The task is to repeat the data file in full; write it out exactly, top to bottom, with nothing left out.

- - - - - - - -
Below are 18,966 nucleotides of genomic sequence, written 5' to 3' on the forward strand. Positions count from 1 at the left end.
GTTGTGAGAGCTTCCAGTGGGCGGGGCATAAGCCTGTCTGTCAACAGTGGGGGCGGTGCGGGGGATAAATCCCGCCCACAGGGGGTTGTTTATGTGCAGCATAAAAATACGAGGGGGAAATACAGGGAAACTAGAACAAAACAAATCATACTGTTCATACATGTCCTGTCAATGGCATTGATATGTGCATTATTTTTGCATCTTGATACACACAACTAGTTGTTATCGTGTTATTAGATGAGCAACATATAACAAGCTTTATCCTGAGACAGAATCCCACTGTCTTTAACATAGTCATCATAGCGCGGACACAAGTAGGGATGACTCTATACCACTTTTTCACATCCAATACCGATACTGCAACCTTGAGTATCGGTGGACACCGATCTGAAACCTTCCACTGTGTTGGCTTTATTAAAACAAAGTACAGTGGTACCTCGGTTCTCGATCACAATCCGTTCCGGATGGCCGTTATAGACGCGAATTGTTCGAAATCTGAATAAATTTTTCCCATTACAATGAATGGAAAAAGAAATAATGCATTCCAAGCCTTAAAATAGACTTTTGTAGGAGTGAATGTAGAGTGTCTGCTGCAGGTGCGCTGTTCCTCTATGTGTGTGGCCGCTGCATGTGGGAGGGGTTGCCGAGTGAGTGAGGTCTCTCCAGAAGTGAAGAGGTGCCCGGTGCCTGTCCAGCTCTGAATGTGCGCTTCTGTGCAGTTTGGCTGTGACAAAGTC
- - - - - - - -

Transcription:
Below are 18,966 nucleotides of genomic sequence, written 5' to 3' on the forward strand. Positions count from 1 at the left end.
GTTGTGAGAGCTTCCAGTGGGCGGGGCATAAGCCTGTCTGTCAACAGTGGGGGCGGTGCGGGGGATAAATCCCGCCCACAGGGGGTTGTTTATGTGCAGCATAAAAATACGAGGGGGAAATACAGGGAAACTAGAACAAAACAAATCATACTGTTCATACATGTCCTGTCAATGGCATTGATATGTGCATTATTTTTGCATCTTGATACACACAACTAGTTGTTATCGTGTTATTAGATGAGCAACATATAACAAGCTTTATCCTGAGACAGAATCCCACTGTCTTTAACATAGTCATCATAGCGCGGACACAAGTAGGGATGACTCTATACCACTTTTTCACATCCAATACCGATACTGCAACCTTGAGTATCGGTGGACACCGATCTGAAACCTTCCACTGTGTTGGCTTTATTAAAACAAAGTACAGTGGTACCTCGGTTCTCGATCACAATCCGTTCCGGATGGCCGTTATAGACGCGAATTGTTCGAAATCTGAATAAATTTTTCCCATTACAATGAATGGAAAAAGAAATAATGCATTCCAAGCCTTAAAATAGACTTTTGTAGGAGTGAATGTAGAGTGTCTGCTGCAGGTGCGCTGTTCCTCTATGTGTGTGGCCGCTGCATGTGGGAGGGGTTGCCGAGTGAGTGAGGTCTCTCCAGAAGTGAAGAGGTGCCCGGTGCCTGTCCAGCTCTGAATGTGCGCTTCTGTGCAGTTTGGCTGTGACAAAGTC